9. I love to plan ahead too. I adore my iceberg roses but absolutely hate my carpet roses! Have you grown them before? They have wicked thorns on them. I’ve already pulled out several that were planted 8 years ago when we moved in and will probably pull the remaining 3/4 this fall. Since you have small children you might want to reconsider.

  10. I put in two in the pots out back and yes the thorns are quite prolific on them. I’m not real worried about that. I garden with leather gloves; especially when pruning any roses!The children won’t be touching them. They know they have thorns. They’re pretty good about not picking things. Plus, they will be in the front yard, down by the street. The thorns could be a really good thing; we’ve had problems with the neighbors being in our yard (both people allowing dogs to go in our yard–and then moving our rocks to cover it up–leaving bare dirt–and teenagers sitting on our grass smoking in our yard). I’m hoping the new landscaping will discourage that.

  11. Melissa, thank you for the info. I just signed up, & received a $5 off $50 purchase coupon in my inbox 3 seconds later, valid thru 4/28 instore. I will probably use it tomorrow when I am in Provo, since that is my closest store.

  12. Brandy, we used to live across from the high school in Idaho, & 3 houses down from the jr high. Even tho I didn’t have sprinklers, I learned to water the front lawn 10 minutes before school let out. Wet grass worked wonders for keeping teenagers from smoking on our lawn.

  13. Brandy, would placing a glass jar mini cloche over top provide the heat the vincas like, so they would germinate earlier? Just a thought.

  14. The high school gets out here at 1:00–and it’s illegal to water during the day soon. Love the idea though. I hope that the yard will feel more private with a low hedge and then flowers above that. I do realize that putting a bench out there could be a problem, though–hopefully it will be well hidden with plants by the time I find and purchase the bench :)It’s the adults who are the trouble with the dogs, however. Hopefully the dogs won’t like those roses 🙂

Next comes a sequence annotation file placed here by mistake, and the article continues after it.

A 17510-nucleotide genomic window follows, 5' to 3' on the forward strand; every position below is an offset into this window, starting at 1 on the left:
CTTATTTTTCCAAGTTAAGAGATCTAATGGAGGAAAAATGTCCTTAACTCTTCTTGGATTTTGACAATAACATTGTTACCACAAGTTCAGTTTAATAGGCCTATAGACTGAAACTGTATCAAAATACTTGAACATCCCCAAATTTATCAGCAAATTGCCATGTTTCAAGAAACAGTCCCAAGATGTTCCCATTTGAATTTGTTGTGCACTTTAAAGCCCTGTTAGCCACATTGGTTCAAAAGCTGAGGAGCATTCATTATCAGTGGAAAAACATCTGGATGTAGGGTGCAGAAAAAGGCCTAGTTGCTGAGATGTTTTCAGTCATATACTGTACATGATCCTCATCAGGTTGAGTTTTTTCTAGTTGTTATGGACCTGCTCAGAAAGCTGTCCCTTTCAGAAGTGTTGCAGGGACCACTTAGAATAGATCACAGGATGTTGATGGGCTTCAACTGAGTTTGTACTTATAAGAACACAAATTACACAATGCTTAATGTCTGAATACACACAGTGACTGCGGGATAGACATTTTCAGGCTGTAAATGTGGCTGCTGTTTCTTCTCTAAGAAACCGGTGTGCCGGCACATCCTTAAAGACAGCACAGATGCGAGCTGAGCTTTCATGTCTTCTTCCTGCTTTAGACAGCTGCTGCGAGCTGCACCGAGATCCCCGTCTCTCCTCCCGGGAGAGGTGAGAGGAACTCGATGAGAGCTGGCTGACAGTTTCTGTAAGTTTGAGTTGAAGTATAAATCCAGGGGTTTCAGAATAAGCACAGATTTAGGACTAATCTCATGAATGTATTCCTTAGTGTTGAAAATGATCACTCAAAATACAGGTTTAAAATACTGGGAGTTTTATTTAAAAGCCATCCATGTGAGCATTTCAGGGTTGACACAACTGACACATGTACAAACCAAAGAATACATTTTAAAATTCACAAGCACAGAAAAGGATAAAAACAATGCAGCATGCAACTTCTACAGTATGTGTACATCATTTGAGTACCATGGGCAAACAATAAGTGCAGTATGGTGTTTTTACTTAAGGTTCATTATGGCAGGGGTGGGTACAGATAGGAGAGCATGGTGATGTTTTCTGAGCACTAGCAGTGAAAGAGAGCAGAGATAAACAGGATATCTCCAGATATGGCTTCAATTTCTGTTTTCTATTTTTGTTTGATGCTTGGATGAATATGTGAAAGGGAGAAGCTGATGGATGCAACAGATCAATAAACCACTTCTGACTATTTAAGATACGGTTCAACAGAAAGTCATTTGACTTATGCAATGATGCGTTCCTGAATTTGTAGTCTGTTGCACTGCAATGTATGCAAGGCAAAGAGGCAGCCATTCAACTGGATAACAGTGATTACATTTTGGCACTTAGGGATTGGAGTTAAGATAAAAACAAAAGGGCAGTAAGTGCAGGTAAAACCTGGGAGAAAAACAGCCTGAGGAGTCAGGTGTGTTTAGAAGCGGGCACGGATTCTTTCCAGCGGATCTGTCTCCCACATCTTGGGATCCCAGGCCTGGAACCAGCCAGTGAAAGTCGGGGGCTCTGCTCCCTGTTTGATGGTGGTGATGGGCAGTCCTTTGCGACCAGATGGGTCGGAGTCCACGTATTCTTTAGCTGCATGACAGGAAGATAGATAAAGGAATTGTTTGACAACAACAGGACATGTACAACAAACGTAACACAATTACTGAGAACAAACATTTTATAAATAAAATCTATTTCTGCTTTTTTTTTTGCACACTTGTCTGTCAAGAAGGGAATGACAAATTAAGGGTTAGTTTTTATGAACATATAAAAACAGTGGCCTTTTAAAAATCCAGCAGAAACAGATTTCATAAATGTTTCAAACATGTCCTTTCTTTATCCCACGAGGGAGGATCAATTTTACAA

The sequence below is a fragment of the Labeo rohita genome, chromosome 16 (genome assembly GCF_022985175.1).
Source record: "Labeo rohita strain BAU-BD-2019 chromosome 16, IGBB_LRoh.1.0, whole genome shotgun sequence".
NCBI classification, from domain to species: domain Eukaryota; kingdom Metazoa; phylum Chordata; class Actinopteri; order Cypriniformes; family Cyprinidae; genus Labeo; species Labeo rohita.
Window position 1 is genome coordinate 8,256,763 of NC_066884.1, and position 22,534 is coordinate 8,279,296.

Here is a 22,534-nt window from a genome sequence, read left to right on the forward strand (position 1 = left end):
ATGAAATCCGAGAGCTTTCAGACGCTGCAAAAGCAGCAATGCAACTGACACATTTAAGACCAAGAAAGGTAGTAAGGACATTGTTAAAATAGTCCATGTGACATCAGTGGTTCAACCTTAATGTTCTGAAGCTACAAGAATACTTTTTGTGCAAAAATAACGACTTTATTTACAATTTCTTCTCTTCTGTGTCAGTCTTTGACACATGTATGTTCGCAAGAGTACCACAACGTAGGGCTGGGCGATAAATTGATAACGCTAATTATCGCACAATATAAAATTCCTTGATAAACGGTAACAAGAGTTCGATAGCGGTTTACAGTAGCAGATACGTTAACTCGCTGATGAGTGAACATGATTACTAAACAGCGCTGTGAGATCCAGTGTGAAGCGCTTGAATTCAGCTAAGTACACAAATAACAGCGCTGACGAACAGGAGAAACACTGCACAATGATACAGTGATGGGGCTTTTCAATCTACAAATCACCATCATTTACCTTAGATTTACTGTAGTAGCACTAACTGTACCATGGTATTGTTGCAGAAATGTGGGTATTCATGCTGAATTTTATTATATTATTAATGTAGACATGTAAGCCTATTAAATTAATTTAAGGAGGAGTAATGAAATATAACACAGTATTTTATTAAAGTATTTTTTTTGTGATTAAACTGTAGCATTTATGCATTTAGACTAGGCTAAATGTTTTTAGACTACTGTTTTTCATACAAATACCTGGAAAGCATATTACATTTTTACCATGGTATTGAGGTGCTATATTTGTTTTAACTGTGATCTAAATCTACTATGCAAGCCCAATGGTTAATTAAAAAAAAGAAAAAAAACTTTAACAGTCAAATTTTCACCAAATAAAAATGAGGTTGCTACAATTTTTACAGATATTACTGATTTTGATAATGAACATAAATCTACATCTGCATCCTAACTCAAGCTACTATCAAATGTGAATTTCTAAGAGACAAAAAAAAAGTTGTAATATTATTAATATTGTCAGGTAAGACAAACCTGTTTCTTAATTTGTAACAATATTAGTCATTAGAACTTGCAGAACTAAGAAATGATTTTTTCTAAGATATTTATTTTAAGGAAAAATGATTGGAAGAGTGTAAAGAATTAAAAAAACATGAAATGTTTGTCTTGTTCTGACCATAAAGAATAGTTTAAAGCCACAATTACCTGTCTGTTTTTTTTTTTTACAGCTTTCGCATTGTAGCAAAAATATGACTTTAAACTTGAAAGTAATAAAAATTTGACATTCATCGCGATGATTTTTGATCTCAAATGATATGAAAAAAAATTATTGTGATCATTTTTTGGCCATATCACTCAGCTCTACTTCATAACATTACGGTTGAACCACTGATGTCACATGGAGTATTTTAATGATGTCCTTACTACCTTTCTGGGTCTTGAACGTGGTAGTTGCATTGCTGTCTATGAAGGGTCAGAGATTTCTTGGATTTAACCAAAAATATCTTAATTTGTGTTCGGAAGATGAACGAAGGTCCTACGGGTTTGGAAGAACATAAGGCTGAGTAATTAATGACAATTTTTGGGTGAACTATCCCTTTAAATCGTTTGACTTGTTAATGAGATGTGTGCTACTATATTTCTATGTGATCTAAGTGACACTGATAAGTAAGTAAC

15. I second you on the smoking and the inconsiderate adults! I live on a corner lot and find cigarette buts up near my house and it is set back twice as far from the curb as your house appears. What on earth are people doing that close to my house! We have a sidewalk, stay on the side walk! Here’s hoping people respect your bench as being yours! Not available to the general public! How tall will your front wall be? that should help.I am just starting to really work on our yards and we have been here for 11 years, part of the problem has been I generally kill things. I do not have a green thumb, we even killed two trees within the first 3 years we lived here:(But now I have an 2-1 apple in the back, and this year I planted a 2-1 pear and a dwarf lemon in the front. I really want to put up a fence in the front, need to figure it out.

  16. It will just be a low retaining wall to level the front yard. Then I am putting a low hedge above it, which adds height. The roses behind that will add more height (they are 3-4 feet) but I hope it shows as a barrier. Unfortunately our neighborhood doesn’t have sidewalks.

  17. Anona,The watering can is a Swarovski miniature crystal watering can (it isn’t hollow inside; it’s a piece of crystal). I bought it from my mother’s shop when I was in high school. I sometimes wear it as a necklace. It’s been retired for a long time; you can get one from a place where people sell their retired Swarovski crystal pieces: http://www.swanseekers.com/gallery/gallery.html Type “watering can” into the search and it will bring you to them. They’re non-functional but fun. I think they’re a bit too small for a bonsai tree, though; there’s only about the size of a thimble. I was fascinated by this piece when I was in high school; I never dreamed then what my own garden would be like and how gardening would become a regular, every day part of my life.

  18. Wow is that going to make a difference! And what a lovely difference! We’ve been “working” on our front yard for the last 3 years – hopefully we’ll actually get it finished this year. Nothing as fancy as yours but it will look nice anyway.Thanks for sharing – I can’t to see pictures of the finished project!Lea

  19. High School gets out at 1:00? What time do they start? You might want to grow a huge hedge of those carpet roses. Let the boogers deal with falling into a bunch of thorns if they dare, lol. I just don’t get how our society has so fallen apart there is no longer respect for other peoples’ property. Pretty scary.

  20. They start at 7:00. Very strange, though–I had high school (in another state) from 8:00-3:30, and then because of marching band we actually started at 7, and one day a week I had to stay after an extra hour for band as well.Supposedly it’s because of the bussing schedule, but still, it doesn’t seem long enough.

  21. Oh Brandy!’not to mention the way the flowers will feed my spirit every single day’This is exactly how I feel too.My mother used to say: Every flower is a message from The Almighty.